Wednesday, September 28, 2011

Entrepreneur’s Opinions Open Doors to Success

Is verbal abuse just as traumatizing as physical abuse? If I told you someone called me the B-word, I’m sure blessed, beautiful, and boss would not cross your mind. “I want to take the power out of the B-word,” says Tamachia Davenport, owner of Nanny Tee Prosperity, LLC. In an effort to boldly address stereotypes and encourage domestic violence victims or friends of victims to speak up, Davenport sends an empowerment message through her novelty T-shirt line. “Bitch is what a lot of women hear when they’re being abused and that’s tearing down their self-esteem,” says Davenport.
October is national domestic violence awareness month. Davenport is one of many vendors who will attend a New Orleans area empowerment seminar about preventing domestic violence. “I was trying to figure out a new way to make an impact and get the thoughts out of my head,” says Davenport. In addition to motivational words and the signature light purple color that symbolizes the national campaign against domestic violence, a purple ribbon is on the sleeve of Davenport’s new and very popular T-shirts.
As a full-time social worker, the New Orleans entrepreneur sees first and second-hand the mental and physical scars victims often hide out of shame or fear. “Domestic violence awareness is a cause that’s very close to my heart. I can’t sit by with my eyes closed and not speak about what’s happening around me,” says Davenport. Other causes dear to her heart and influences on the catchy phrases or designs on her shirts include breast cancer awareness and local campaigns to help troubled teens.

Since launching her T-shirt line in June, Davenport has sold nearly 400 T-shirts at an average of $20 per shirt. Like any smart businesswoman, she was meticulous about researching the industry, supply and demand logistics, as well as personal sacrifices necessary to start and maintain a business in an unstable economy. “I looked around to see what was available locally and a lot of us are Saints fans, very spiritual people and have a sense of humor,” says Davenport. “I talked to people in the business and weighed the costs and benefits of starting a T-shirt line.”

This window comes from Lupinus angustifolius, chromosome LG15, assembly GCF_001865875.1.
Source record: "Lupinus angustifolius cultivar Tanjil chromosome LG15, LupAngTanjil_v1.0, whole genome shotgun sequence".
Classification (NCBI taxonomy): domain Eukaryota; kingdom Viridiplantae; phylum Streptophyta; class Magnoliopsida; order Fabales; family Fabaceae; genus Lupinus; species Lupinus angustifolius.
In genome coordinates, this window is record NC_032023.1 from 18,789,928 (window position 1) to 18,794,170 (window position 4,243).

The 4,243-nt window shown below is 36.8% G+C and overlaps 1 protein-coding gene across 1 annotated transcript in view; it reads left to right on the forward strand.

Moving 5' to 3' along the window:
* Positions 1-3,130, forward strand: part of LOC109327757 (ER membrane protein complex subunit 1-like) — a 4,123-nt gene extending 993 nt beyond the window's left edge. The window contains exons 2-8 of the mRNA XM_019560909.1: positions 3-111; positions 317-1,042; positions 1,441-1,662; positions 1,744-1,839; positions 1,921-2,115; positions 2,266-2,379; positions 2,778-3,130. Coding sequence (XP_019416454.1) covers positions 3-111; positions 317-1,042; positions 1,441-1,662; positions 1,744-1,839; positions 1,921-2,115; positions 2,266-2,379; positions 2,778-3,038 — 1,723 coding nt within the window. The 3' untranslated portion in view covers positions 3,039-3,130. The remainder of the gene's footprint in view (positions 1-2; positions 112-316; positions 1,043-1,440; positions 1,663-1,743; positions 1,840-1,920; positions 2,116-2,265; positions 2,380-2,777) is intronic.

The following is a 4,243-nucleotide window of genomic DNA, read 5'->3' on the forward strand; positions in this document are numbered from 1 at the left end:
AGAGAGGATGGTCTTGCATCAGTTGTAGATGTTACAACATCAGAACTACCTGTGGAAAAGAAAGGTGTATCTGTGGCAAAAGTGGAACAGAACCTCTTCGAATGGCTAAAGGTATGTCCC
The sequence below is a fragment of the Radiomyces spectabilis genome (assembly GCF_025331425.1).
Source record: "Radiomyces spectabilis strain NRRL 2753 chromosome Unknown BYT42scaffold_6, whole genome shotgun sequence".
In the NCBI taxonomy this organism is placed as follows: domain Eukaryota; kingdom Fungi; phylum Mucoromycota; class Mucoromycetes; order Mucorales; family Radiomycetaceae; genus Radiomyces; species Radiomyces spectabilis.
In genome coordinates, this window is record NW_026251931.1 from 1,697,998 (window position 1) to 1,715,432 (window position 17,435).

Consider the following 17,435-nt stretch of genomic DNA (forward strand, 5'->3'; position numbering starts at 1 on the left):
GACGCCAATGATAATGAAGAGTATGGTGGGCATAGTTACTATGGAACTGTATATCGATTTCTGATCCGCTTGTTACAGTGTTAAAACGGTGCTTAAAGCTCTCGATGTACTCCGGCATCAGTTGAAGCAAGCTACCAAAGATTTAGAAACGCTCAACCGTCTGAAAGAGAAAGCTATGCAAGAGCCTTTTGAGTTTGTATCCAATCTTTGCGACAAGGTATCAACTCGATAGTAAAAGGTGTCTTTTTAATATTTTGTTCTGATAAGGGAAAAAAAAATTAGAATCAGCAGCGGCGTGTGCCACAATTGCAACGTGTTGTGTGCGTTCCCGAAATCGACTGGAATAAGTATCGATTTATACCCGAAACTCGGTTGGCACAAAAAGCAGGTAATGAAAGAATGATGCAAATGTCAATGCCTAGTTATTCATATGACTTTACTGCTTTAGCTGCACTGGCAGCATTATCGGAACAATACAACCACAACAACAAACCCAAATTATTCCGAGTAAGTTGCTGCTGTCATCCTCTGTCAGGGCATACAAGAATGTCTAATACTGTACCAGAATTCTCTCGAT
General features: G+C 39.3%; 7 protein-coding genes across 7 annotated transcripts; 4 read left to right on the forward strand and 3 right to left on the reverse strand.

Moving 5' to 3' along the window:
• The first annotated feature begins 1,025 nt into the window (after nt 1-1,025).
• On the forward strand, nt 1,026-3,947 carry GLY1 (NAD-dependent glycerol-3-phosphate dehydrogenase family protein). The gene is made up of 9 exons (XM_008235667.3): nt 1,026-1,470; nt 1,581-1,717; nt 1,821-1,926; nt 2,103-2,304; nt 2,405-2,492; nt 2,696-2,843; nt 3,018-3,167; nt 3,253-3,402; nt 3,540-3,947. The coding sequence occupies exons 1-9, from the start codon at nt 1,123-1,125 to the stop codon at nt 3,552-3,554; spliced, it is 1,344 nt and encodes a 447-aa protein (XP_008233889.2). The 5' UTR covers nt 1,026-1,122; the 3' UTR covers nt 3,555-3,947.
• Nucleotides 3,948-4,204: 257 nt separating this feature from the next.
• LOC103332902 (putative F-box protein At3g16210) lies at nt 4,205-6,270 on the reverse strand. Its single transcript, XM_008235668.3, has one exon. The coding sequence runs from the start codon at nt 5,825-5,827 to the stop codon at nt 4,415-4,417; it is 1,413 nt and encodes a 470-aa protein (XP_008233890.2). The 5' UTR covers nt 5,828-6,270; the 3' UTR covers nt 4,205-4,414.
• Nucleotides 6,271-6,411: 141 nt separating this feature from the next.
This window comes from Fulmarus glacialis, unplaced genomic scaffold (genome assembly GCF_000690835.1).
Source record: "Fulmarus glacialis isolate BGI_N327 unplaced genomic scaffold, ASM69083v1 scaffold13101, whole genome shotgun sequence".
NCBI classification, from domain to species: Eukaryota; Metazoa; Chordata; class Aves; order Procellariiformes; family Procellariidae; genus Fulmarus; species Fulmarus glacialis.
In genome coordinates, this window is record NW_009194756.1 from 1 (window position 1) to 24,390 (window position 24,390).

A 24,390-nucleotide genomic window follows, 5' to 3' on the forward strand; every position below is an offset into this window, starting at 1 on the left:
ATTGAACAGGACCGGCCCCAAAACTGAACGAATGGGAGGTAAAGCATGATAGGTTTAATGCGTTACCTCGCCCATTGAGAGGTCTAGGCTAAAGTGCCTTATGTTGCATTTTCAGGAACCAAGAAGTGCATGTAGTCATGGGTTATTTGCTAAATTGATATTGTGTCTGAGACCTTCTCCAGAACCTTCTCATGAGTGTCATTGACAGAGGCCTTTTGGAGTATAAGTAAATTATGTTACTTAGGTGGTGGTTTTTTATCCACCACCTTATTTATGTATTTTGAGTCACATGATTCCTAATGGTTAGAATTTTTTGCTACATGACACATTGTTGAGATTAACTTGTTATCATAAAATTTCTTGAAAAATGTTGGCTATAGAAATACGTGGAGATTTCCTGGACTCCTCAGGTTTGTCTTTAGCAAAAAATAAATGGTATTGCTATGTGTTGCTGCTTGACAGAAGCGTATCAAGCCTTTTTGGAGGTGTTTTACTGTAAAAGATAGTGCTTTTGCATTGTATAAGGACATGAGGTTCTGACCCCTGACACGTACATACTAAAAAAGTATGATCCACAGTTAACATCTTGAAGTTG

Davenport personally finances her business. “I use money from savings account to cover expenses but I do plan to apply for small business loans later, as I learn more about structuring my business,” says Davenport. Undoubtedly, she’s in the T-shirt business to make a profit but fiercely focuses on making a difference. Davenport donates a significant portion of all T-shirt sales to various New Orleans nonprofit organizations. “I want to be a tool to help give back, even if it’s something as simple as helping to pay a bill for a nonprofit,” says Davenport.
As much as Davenport is determined to make a difference, she’s dedicated to leaving a legacy for the next generation. “I want to make sure my nieces and nephews know it’s important to give back to the community and I want to leave them with something they can continue and expand.” Her nicknames given to her by young children in her family helped Davenport find the perfect name for her business. “My godchildren call me nanny or auntie, so I put the two together and came up with the name “Nanny Tee Prosperity, LLC and I always believe in prosperity,” says Davenport.

The next step for Davenport is to expand her business to include novelty pajamas and tank tops. To view more of her shirts and place orders, you can contact Davenport on Facebook under Nanny Tee or call (504) 428-1975. You can meet Davenport October 15th at the New Orleans annual “No Silence, No Violence” empowerment event at the St. Bernard Center, 1500 Lafreniere Street from 9 a.m. through 1 p.m.

If you own a small business and would like to be featured on this blog or would like to comment on this story, feel free to e-mail Maniko Barthelemy at

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